Fanzone of hate not benefiting Tymoshenko's reputation

By George Green

Two weeks ago the signs adjacent their booths were the same as the 'One country one official language' that still hang from the Opera House, and Rada.  Recently however they have changed the ones adjacent their mock protest to read 'Ukrainian Language Fan Zone', and these signs bear the logo of Tymoshenko's party.  Were one to take the number of interested individuals stopping to discuss this matter as a measure of interest in Ukrainian language, it wouldn't have many fans.  A recent addition of rather presumptuous stickers reading 'Ukraine is against Yanukovich' resulted only in numerous poles and signs being defaced, one wonders how much the city will need to pay to cleanup this propaganda.

While most Ukrainians have moved on from the issue of multiple official national languages Tymoshenko's Bat'kivschina Party hasn't dropped the issue.  That said they have tried to move away from the racist nuances of the 'One Country one Official Language' rhetoric, they nonetheless maintain a constant presence in front of the Statue of Taras Shevchenko on Prospekt Svobodi in L'viv.  While no doubt flush with money, given their massive signs, collection of expensive empty tents, and several kiosks dispensing propaganda, the area remains devoid of Ukrainians interested in hearing what they have to say.

Indeed one wonders whether Tymoshenko is wasting her money.  Asking several Ukrainians, many sympathetic to Tymoshenko's positions on many issues, none felt she could ever be elected to Ukrainian office again.  For a country where corruption is wide spread, Ukrainians by and large are pretty accepting that she was legally convicted of legitimate crimes, and she should not be able to take public office again.  While almost certainly Tymoshenko can manage some overturn of the decision were the party in power to change; her ability to win hearts and minds of the Ukrainian people is clearly severely diminished.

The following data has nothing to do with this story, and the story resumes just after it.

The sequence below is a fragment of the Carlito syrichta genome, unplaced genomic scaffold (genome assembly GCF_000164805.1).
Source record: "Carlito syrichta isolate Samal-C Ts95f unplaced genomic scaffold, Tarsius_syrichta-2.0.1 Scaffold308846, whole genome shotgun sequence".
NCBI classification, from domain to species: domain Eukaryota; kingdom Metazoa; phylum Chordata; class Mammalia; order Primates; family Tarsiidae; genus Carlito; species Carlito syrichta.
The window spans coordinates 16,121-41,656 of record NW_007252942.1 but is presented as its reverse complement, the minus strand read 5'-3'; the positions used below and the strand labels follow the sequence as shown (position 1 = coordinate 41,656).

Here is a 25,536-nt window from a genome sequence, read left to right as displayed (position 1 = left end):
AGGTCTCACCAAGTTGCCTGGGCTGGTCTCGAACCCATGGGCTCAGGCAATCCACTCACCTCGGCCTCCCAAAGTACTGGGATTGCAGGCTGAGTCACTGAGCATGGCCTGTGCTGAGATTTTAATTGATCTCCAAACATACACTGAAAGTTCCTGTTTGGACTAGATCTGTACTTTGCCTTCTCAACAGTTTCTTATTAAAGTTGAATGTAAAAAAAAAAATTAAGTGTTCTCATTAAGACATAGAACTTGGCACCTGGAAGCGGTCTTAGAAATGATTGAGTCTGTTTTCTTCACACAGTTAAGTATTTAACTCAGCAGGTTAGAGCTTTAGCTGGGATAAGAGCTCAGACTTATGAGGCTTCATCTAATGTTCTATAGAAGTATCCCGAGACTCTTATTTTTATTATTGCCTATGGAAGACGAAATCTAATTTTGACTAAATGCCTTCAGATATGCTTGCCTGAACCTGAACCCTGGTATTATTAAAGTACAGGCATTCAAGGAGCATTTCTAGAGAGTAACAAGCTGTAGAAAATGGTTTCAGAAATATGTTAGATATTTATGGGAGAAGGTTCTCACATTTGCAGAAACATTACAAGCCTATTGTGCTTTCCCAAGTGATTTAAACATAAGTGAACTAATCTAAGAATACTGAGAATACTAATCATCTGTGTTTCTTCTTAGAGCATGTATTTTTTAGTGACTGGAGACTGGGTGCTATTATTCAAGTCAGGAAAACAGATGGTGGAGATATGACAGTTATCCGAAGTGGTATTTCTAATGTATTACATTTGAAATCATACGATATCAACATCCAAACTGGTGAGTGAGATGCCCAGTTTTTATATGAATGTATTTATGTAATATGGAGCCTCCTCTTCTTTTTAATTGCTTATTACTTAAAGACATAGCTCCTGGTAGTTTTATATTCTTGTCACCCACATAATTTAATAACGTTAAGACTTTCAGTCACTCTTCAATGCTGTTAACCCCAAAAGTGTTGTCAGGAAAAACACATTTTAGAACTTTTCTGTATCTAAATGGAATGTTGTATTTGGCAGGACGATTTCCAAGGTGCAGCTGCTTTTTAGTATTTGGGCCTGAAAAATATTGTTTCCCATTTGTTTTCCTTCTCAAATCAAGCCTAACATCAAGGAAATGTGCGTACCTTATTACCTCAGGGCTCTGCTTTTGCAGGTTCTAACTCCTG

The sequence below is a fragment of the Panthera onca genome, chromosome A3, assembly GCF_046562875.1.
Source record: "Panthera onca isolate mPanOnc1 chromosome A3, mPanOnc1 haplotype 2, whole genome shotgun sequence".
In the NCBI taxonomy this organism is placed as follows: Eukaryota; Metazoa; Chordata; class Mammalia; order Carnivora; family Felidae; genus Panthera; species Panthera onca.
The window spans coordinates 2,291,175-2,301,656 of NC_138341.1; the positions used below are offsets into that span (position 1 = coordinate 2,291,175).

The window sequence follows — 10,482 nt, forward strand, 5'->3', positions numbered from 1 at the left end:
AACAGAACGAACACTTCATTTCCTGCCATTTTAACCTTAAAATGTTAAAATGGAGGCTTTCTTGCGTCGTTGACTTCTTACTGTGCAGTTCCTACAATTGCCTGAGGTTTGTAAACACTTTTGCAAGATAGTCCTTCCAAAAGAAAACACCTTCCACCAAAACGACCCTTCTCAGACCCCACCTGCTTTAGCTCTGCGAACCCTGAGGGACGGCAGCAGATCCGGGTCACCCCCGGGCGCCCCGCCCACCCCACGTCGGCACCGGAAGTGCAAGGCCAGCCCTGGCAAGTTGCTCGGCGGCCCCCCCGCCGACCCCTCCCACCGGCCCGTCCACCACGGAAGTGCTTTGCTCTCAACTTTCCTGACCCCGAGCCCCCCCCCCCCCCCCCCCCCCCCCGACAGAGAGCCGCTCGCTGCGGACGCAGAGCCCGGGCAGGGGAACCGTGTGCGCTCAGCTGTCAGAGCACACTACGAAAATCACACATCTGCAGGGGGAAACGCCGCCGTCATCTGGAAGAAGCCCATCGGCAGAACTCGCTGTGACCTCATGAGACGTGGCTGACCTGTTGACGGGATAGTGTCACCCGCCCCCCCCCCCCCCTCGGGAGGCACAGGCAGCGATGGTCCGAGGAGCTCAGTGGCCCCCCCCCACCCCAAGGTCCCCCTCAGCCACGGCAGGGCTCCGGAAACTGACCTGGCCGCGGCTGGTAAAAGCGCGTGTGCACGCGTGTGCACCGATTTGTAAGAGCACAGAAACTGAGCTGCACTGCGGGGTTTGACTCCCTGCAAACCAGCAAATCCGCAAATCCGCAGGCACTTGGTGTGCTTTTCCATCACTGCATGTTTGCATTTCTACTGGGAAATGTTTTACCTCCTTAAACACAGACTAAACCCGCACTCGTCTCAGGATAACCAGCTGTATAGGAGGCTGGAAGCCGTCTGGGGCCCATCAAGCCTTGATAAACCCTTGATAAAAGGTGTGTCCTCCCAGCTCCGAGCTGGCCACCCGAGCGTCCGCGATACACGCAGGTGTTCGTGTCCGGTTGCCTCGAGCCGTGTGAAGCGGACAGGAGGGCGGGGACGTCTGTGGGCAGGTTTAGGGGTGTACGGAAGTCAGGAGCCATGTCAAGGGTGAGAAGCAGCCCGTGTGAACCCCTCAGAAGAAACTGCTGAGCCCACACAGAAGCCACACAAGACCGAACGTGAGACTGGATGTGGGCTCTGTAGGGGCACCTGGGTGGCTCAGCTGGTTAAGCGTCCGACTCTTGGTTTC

The literal name of Yuliya Tymoshenko's party is Block Yuliya Tymoshenko.  Certainly any candidates running under that banner live or die on Tymoshenko's reputation.  If Ukrainians are convinced she is a criminal, as even in the heartland of her support they seem to be, then any claims of massive support would be questionable at best.   No doubt Western 'Observers' (Ballot manipulators) could certainly fake results were she able to run, or were she to accuse the legitimate Ukrainian government of election fraud, the feelings on the ground make it plain few would bother to vote for her, and even those who care about the policies she promotes view her ability to affect real change with extreme skepticism.

Another irony of the Ukrainian Language Fanzone is the tents laid around the area, clearly with the intention of portraying supporters camping out to show support.  The only class really affected by this is the homeless.  The day after the final Euro 2012 match homeless and bums were easily identified by their 'free Yuliya' t-shirts which were handed out free of charge before the match.  But these unused tents certainly must enrage the homeless, whom frequently haunt the small park in front of the Opera, when they are met with 24 hour security precluding their use.  At least if Tymoshenko made them available to the homeless perhaps she could garner some sympathy from them.

It is surprising that in this situation Tymoshenko, who no doubt still holds strong influence in the party, would pursue divisive issues.  It appears to have only made her enemies more vocal, and her supporters less convinced she cares about them, or is able to affect real change for their concerns.  For whatever reason she seems to feel crying 'I'm just a persecuted girl who loves Ukraine' is going to help her personally or her party.  That position didn't work in court, and it isn't working in the hearts and minds of Ukrainians disenfranchised by political corruption and certain she is no less corrupt than the rest.  Indeed, like current polls show Americans to be, Ukrainians are absolutely certain that Government is the problem holding back Ukraine; empty tents, and empty squares combine with racist and isolationist rhetoric are not bound to change that.

George Green

George Green has worked with several financial, technology, and political publications since 1997, and currently lives near L'vov Ukraine.


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Author`s name Dmitry Sudakov